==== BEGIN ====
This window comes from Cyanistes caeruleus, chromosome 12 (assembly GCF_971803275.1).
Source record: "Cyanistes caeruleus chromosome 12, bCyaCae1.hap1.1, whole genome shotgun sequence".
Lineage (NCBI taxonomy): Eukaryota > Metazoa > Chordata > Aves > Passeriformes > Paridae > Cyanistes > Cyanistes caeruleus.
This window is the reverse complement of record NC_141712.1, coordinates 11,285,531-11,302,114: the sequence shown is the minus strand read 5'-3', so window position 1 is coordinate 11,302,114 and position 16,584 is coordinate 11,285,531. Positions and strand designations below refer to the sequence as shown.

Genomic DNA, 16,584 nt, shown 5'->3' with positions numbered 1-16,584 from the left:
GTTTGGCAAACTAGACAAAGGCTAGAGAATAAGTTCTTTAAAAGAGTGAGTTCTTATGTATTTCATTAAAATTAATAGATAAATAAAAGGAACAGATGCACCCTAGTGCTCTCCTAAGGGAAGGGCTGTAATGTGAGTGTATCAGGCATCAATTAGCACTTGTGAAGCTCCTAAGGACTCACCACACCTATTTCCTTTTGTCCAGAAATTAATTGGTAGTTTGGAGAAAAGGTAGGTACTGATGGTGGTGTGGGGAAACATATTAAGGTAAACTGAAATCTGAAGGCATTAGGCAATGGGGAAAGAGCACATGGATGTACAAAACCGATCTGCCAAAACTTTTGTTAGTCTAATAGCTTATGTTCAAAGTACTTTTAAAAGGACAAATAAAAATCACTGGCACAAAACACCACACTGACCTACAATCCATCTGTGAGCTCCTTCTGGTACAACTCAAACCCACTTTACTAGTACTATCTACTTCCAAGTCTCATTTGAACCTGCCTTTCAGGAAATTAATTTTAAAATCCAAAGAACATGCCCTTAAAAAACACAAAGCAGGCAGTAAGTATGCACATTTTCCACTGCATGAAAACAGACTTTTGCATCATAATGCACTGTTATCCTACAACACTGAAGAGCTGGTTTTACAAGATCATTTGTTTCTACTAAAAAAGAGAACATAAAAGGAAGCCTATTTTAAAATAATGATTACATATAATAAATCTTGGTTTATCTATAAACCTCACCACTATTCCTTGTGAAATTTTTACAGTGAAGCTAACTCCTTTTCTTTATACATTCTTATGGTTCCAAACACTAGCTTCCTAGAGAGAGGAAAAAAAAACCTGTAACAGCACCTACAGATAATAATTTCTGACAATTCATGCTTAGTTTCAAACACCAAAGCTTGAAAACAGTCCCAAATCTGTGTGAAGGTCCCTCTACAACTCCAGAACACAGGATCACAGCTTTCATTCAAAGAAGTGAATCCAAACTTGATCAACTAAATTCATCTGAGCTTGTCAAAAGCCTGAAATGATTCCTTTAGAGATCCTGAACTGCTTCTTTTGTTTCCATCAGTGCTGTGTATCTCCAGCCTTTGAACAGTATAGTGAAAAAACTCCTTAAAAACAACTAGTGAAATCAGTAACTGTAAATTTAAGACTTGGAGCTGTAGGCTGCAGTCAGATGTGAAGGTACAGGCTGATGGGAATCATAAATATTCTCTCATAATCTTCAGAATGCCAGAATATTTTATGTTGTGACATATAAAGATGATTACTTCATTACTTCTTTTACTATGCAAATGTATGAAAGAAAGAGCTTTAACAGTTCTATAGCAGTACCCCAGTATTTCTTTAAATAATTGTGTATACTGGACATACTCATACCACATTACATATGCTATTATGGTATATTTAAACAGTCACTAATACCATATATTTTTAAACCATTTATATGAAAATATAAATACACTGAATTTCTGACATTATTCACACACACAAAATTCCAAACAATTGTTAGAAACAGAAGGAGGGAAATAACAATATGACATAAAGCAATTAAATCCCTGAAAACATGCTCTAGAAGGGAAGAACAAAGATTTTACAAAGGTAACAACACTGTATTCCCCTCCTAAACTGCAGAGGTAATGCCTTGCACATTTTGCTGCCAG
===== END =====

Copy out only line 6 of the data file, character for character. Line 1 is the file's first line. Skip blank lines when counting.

GTTTGGCAAACTAGACAAAGGCTAGAGAATAAGTTCTTTAAAAGAGTGAGTTCTTATGTATTTCATTAAAATTAATAGATAAATAAAAGGAACAGATGCACCCTAGTGCTCTCCTAAGGGAAGGGCTGTAATGTGAGTGTATCAGGCATCAATTAGCACTTGTGAAGCTCCTAAGGACTCACCACACCTATTTCCTTTTGTCCAGAAATTAATTGGTAGTTTGGAGAAAAGGTAGGTACTGATGGTGGTGTGGGGAAACATATTAAGGTAAACTGAAATCTGAAGGCATTAGGCAATGGGGAAAGAGCACATGGATGTACAAAACCGATCTGCCAAAACTTTTGTTAGTCTAATAGCTTATGTTCAAAGTACTTTTAAAAGGACAAATAAAAATCACTGGCACAAAACACCACACTGACCTACAATCCATCTGTGAGCTCCTTCTGGTACAACTCAAACCCACTTTACTAGTACTATCTACTTCCAAGTCTCATTTGAACCTGCCTTTCAGGAAATTAATTTTAAAATCCAAAGAACATGCCCTTAAAAAACACAAAGCAGGCAGTAAGTATGCACATTTTCCACTGCATGAAAACAGACTTTTGCATCATAATGCACTGTTATCCTACAACACTGAAGAGCTGGTTTTACAAGATCATTTGTTTCTACTAAAAAAGAGAACATAAAAGGAAGCCTATTTTAAAATAATGATTACATATAATAAATCTTGGTTTATCTATAAACCTCACCACTATTCCTTGTGAAATTTTTACAGTGAAGCTAACTCCTTTTCTTTATACATTCTTATGGTTCCAAACACTAGCTTCCTAGAGAGAGGAAAAAAAAACCTGTAACAGCACCTACAGATAATAATTTCTGACAATTCATGCTTAGTTTCAAACACCAAAGCTTGAAAACAGTCCCAAATCTGTGTGAAGGTCCCTCTACAACTCCAGAACACAGGATCACAGCTTTCATTCAAAGAAGTGAATCCAAACTTGATCAACTAAATTCATCTGAGCTTGTCAAAAGCCTGAAATGATTCCTTTAGAGATCCTGAACTGCTTCTTTTGTTTCCATCAGTGCTGTGTATCTCCAGCCTTTGAACAGTATAGTGAAAAAACTCCTTAAAAACAACTAGTGAAATCAGTAACTGTAAATTTAAGACTTGGAGCTGTAGGCTGCAGTCAGATGTGAAGGTACAGGCTGATGGGAATCATAAATATTCTCTCATAATCTTCAGAATGCCAGAATATTTTATGTTGTGACATATAAAGATGATTACTTCATTACTTCTTTTACTATGCAAATGTATGAAAGAAAGAGCTTTAACAGTTCTATAGCAGTACCCCAGTATTTCTTTAAATAATTGTGTATACTGGACATACTCATACCACATTACATATGCTATTATGGTATATTTAAACAGTCACTAATACCATATATTTTTAAACCATTTATATGAAAATATAAATACACTGAATTTCTGACATTATTCACACACACAAAATTCCAAACAATTGTTAGAAACAGAAGGAGGGAAATAACAATATGACATAAAGCAATTAAATCCCTGAAAACATGCTCTAGAAGGGAAGAACAAAGATTTTACAAAGGTAACAACACTGTATTCCCCTCCTAAACTGCAGAGGTAATGCCTTGCACATTTTGCTGCCAG